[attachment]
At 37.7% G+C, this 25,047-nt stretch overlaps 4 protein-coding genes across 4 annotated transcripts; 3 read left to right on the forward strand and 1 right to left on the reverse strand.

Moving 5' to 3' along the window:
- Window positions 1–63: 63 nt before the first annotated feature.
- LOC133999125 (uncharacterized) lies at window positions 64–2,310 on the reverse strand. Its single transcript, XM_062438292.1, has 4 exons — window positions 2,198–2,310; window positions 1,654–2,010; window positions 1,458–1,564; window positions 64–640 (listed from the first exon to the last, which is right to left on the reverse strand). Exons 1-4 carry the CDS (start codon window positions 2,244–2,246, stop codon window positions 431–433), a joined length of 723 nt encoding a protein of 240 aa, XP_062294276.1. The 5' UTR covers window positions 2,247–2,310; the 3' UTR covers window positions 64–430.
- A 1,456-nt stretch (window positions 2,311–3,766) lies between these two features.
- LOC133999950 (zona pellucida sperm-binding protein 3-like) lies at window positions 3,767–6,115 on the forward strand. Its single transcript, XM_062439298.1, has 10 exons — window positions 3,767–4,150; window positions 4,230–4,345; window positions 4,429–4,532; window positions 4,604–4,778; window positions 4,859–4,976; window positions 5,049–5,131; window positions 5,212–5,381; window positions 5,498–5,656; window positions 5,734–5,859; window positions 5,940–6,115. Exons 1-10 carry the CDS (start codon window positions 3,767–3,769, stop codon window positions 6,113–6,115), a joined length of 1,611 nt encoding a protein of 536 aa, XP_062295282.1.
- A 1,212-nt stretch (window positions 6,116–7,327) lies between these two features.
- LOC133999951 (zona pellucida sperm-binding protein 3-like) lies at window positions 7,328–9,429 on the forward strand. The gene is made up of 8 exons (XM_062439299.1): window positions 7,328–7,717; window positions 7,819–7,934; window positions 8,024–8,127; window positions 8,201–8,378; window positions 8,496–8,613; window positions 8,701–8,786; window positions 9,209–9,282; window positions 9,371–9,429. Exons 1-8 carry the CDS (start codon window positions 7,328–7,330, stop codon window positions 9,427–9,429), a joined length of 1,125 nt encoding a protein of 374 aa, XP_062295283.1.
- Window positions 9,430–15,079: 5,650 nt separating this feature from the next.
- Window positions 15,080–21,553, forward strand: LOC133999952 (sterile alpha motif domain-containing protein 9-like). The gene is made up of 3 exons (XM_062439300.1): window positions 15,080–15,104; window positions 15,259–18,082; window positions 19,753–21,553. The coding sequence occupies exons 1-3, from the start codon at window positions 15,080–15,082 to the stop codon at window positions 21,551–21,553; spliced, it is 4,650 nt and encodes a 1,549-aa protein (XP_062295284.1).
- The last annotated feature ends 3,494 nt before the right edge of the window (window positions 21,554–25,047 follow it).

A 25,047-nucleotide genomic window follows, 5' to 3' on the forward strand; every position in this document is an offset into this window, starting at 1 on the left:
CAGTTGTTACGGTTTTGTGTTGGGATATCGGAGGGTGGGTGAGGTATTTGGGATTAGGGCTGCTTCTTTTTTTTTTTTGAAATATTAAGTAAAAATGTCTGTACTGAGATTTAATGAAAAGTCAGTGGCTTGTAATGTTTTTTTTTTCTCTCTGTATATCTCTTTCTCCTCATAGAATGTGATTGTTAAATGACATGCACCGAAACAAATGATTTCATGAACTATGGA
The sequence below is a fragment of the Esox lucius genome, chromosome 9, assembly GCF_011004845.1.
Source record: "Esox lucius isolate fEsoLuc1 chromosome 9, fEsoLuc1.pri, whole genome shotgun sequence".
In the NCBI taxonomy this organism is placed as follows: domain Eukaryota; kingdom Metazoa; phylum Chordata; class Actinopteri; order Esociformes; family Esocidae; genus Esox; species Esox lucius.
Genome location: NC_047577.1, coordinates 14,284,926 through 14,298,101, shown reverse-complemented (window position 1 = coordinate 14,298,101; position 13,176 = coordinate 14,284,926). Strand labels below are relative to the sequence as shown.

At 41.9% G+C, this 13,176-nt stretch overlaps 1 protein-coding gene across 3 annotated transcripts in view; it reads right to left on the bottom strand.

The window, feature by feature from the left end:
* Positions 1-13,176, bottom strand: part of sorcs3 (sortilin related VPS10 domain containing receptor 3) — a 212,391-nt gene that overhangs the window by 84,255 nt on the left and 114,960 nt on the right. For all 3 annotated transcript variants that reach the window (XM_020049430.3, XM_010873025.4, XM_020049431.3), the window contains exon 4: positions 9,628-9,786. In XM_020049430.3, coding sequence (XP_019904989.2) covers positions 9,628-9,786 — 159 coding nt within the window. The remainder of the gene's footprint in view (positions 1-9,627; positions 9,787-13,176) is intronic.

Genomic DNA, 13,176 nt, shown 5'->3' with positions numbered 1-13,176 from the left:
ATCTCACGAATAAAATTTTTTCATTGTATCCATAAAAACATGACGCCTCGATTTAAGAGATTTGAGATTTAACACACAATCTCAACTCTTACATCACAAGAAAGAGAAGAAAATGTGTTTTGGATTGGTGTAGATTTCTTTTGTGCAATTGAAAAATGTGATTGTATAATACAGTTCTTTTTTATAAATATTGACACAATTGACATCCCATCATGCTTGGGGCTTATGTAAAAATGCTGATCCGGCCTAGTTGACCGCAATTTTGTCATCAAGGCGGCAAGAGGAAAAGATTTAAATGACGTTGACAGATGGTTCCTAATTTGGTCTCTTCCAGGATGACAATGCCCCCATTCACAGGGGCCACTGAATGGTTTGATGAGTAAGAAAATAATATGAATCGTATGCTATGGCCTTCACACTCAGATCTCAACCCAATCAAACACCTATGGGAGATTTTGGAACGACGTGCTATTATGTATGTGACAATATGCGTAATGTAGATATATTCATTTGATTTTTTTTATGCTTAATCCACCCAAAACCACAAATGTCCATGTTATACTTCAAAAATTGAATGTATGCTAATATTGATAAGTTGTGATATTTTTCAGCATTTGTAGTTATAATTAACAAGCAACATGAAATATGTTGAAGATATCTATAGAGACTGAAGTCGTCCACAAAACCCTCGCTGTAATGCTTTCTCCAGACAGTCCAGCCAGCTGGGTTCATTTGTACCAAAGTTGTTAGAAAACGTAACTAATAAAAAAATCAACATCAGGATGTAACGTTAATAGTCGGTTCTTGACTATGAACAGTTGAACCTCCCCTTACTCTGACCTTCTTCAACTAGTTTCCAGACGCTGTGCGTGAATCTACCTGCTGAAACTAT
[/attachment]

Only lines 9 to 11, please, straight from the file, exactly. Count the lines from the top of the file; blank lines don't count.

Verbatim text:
- Window positions 9,430–15,079: 5,650 nt separating this feature from the next.
- Window positions 15,080–21,553, forward strand: LOC133999952 (sterile alpha motif domain-containing protein 9-like). The gene is made up of 3 exons (XM_062439300.1): window positions 15,080–15,104; window positions 15,259–18,082; window positions 19,753–21,553. The coding sequence occupies exons 1-3, from the start codon at window positions 15,080–15,082 to the stop codon at window positions 21,551–21,553; spliced, it is 4,650 nt and encodes a 1,549-aa protein (XP_062295284.1).
- The last annotated feature ends 3,494 nt before the right edge of the window (window positions 21,554–25,047 follow it).